This is my second class in the online course which is not cheap but more thorough than the previous workshops I have attended last year. The main benefits are the reading assignments, sharing and critiquing of work plus the feedback from experienced teachers who are also established authors. One is exposed to humility as one reads the work of others and receives useful criticism that one should take as a constructive feedback. For example, a short story I wrote in my first fiction class was praised after extensive editing, but my teacher in my second class, advised me to start all over again. The students from my second class are more exact and seemed at a more experienced level than my first class. I feel like stepping into a higher stage with more exacting people. After this class, I will take a break and reflect on my experience. I plan to read the book ‘Becoming a Writer’ after this course.

Currently, I am reading Orhan Pamuk’s ‘The Naïve and Sentimental Writer’, which is based on a series of lectures in Harvard. The book introduced a concept derived from a celebrated essay by the German writer Schiller. Writers and readers are categorized as either naive or sentimental and Pamuk’s describes the difference between the two. I fall into the naive category and the learning of craft has led me towards the sentimental or reflective category. These months feel like a revolution to me, after thinking that one has already learned all he can that one finds that he must throw away all his knowledge and start afresh. A young French man I worked with back in Asia preferred to work with young people, remarking about the old saying that an old dog cannot learn new tricks. Therein lies the challenge, that one’s past training and experiences would help one move to an entirely different field of battle, ready to work with new weapons and skills.

Wednesday, August 8, 2012

Zen and the Art of Writing

In my last writing workshop, Ray Bradbury’s book on writing was often cited. So I borrowed the book from the library, slightly aware of Bradbury’s work especially in science fiction having seen François Truffaut’s film adaptation of Fahrenheit 451 and having heard but not read ‘The Martian Chronicles,’ a work talked about with awe by other noted writers. I also recently watched John Huston’s film ‘Moby Dick’ starring Gregory Peck and was surprised to see Ray Bradbury in the credits, being the writer in Huston’s film who adapted Herman Melville’s book for the screen.  Obviously, Ray Bradbury is a man of many talents, straddling the multiple genres of science fiction and fantasy, adapting a literary classic for the cinema and, as I later found out, both poetry and free-lance nonfiction writing. It also seems that his stories have inspired cult films that involve colonies in outer space or aliens burrowed deep in Antarctica.

His book is an exuberant paean to writing, of the variety that is homemade and learned by instinct, having avoided college education or formal writing courses, instead dashing out to write a story and learning the craft through sheer hard work, sending out stories to magazine publishers, getting rejected, and persevering until being published by pulp magazines and eventually achieving success. It’s not only the writing gusto that is impressive; it’s the exercise of his imagination and creativity, to delve into worlds beyond normal human experience, in outer space and other fantastic realms but never losing sight of a core truth; delivering a basic drama and not focusing on the special effects. One wonders how someone could exist like that, to evolve as a writer with innate confidence, bypassing any self-doubt or neurotic impulses, allowing his imagination to run free to explore new realities and having the discipline to write about it, forever trimming and editing until the work is ready.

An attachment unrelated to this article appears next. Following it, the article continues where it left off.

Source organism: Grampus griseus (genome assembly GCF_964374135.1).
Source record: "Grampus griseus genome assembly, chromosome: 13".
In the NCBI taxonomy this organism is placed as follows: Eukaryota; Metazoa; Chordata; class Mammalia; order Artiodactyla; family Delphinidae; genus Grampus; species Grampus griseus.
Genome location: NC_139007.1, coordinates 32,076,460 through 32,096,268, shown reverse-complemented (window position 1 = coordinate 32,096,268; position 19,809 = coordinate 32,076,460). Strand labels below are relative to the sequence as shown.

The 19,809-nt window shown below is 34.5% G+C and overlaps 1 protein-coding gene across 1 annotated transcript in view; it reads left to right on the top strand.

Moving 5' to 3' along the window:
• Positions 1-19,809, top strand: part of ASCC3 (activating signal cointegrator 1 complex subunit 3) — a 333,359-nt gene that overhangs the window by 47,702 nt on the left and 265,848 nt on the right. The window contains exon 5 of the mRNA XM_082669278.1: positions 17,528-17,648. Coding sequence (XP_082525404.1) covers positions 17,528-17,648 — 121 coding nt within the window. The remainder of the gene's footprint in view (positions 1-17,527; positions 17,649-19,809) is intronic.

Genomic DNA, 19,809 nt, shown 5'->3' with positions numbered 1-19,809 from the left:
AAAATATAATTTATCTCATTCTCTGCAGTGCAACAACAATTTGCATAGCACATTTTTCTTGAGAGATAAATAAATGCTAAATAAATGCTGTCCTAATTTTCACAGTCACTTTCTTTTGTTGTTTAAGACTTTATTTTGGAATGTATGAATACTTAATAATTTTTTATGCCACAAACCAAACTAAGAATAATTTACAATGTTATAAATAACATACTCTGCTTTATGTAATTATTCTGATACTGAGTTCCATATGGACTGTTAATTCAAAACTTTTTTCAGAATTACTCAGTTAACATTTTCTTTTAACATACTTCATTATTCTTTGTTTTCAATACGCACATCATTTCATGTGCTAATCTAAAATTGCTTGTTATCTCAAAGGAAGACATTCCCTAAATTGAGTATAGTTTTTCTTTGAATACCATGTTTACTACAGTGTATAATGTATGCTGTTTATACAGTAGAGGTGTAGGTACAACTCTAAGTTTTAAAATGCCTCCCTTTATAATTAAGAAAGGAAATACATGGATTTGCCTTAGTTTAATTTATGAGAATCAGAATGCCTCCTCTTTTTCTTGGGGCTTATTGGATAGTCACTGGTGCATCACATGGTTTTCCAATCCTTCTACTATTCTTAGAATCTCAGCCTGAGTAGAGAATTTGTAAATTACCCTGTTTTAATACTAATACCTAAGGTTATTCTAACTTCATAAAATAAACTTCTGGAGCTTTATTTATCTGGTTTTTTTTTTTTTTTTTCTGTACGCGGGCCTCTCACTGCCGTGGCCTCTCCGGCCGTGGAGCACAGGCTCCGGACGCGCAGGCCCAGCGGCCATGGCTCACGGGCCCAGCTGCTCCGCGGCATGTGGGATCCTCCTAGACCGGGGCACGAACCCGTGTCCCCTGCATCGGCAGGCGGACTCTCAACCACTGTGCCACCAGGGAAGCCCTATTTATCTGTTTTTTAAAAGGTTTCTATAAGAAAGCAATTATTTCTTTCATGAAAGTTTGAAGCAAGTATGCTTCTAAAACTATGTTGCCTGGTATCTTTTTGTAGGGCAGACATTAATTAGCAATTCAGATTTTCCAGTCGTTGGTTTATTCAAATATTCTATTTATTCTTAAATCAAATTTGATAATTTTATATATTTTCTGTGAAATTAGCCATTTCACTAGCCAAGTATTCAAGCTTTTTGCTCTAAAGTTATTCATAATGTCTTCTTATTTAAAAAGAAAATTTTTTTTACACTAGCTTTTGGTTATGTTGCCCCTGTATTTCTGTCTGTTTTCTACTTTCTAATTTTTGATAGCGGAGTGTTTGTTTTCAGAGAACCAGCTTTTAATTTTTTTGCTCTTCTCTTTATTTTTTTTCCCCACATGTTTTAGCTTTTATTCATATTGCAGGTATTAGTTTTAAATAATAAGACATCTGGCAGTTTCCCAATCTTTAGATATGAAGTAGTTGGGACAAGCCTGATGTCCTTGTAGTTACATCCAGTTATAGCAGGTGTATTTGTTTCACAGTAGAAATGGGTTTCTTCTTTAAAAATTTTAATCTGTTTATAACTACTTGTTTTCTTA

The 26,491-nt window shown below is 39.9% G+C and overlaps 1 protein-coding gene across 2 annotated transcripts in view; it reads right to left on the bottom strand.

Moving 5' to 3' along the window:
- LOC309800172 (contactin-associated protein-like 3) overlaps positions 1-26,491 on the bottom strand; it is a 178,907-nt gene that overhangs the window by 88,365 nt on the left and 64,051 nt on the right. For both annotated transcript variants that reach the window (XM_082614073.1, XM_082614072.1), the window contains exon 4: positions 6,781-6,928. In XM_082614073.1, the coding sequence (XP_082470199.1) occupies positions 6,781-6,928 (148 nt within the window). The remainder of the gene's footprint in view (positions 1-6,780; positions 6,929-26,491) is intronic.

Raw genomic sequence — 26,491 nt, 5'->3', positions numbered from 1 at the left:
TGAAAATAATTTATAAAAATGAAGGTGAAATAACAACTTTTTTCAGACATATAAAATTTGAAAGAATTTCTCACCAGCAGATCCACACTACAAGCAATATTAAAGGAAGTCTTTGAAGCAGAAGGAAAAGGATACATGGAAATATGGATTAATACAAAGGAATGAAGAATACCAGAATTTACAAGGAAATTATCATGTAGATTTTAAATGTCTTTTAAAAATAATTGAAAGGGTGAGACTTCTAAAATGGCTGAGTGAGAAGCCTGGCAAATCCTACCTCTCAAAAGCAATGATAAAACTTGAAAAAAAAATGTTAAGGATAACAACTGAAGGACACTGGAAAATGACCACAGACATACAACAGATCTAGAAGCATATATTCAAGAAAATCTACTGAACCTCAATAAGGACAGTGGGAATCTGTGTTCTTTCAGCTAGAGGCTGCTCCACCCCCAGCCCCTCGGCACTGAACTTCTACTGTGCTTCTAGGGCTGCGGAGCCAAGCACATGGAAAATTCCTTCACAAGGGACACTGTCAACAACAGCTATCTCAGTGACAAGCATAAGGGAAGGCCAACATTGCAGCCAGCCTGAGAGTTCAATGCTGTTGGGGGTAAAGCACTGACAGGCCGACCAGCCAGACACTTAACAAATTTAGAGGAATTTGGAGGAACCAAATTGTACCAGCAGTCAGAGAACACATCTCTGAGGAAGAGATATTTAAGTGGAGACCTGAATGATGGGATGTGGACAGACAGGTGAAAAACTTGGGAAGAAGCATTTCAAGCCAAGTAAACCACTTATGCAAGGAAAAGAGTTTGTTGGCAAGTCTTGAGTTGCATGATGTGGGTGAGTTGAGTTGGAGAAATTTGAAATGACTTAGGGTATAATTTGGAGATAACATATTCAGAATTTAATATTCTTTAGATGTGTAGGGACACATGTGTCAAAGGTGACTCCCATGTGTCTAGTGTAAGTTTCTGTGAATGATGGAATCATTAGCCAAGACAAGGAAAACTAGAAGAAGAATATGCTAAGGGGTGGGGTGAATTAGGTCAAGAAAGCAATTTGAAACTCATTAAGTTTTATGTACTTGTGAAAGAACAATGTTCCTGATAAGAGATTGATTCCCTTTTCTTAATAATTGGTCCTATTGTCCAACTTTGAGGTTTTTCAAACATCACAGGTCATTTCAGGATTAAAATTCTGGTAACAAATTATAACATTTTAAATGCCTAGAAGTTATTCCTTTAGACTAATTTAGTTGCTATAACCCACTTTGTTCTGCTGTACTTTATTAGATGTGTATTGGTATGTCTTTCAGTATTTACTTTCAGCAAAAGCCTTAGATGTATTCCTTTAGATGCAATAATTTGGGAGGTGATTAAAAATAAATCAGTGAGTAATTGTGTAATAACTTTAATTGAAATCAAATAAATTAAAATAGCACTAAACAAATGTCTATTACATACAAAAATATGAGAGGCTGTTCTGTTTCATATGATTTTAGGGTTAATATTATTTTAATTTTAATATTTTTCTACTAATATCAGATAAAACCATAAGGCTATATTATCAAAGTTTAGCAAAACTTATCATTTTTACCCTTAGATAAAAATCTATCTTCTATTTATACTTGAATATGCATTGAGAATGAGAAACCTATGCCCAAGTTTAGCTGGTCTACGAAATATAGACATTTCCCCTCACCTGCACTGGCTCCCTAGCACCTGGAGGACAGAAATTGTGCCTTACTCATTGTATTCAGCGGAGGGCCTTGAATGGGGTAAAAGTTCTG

He is an unsentimental writer, perhaps like another science fiction writer William Gibson, who never wastes a word or sentence unless it has some commercial value, making sure their labor is aimed towards a publisher unlike someone like me who constantly procrastinates and writes in self-indulgent journals. Interestingly, Bradbury uses word association to get ideas and help him write, something like mind-mapping, or cluster writing to help him finish his work. It’s the first time I have seen a successful author admit using this technique – a subject that was elaborately described in a famous book about word clustering. Bradbury also cited an author who has helped him – Dorothea Brande, author of the book ‘Becoming a Writer’ an old book published in the 1940’s. Last night, I bought the book from Amazon after reading a synopsis. Her thesis is that to become a writer one must address the psychology or personality of the person, not focusing on aspects like learning the writing craft as usually done.

It looks like an interesting book to read; the premise is something that I instinctively feel is my major stumbling block, not the learning of craft which seems easy to surmount after attending the right classes and doing the right exercises. Rather it is the underlying motivation and confidence that drives the individual that must be improved, turned towards being a writer. If her work was enough to motivate Ray Bradbury then it’s good enough for me. Hopefully this will turn out to be a work like Steven Pressman’s ‘The War of Art’ a book that focuses on motivation and being a professional in outlook in order to be a writer. In the end, writing should be like achieving ‘Zen’, a meditative state where writing becomes a joy and not a chore, something that’s achieved when work becomes love and one just writes for the pleasure of the activity. Hence, it is a psychological state that a writer must achieve as he proceeds to work in the writing craft.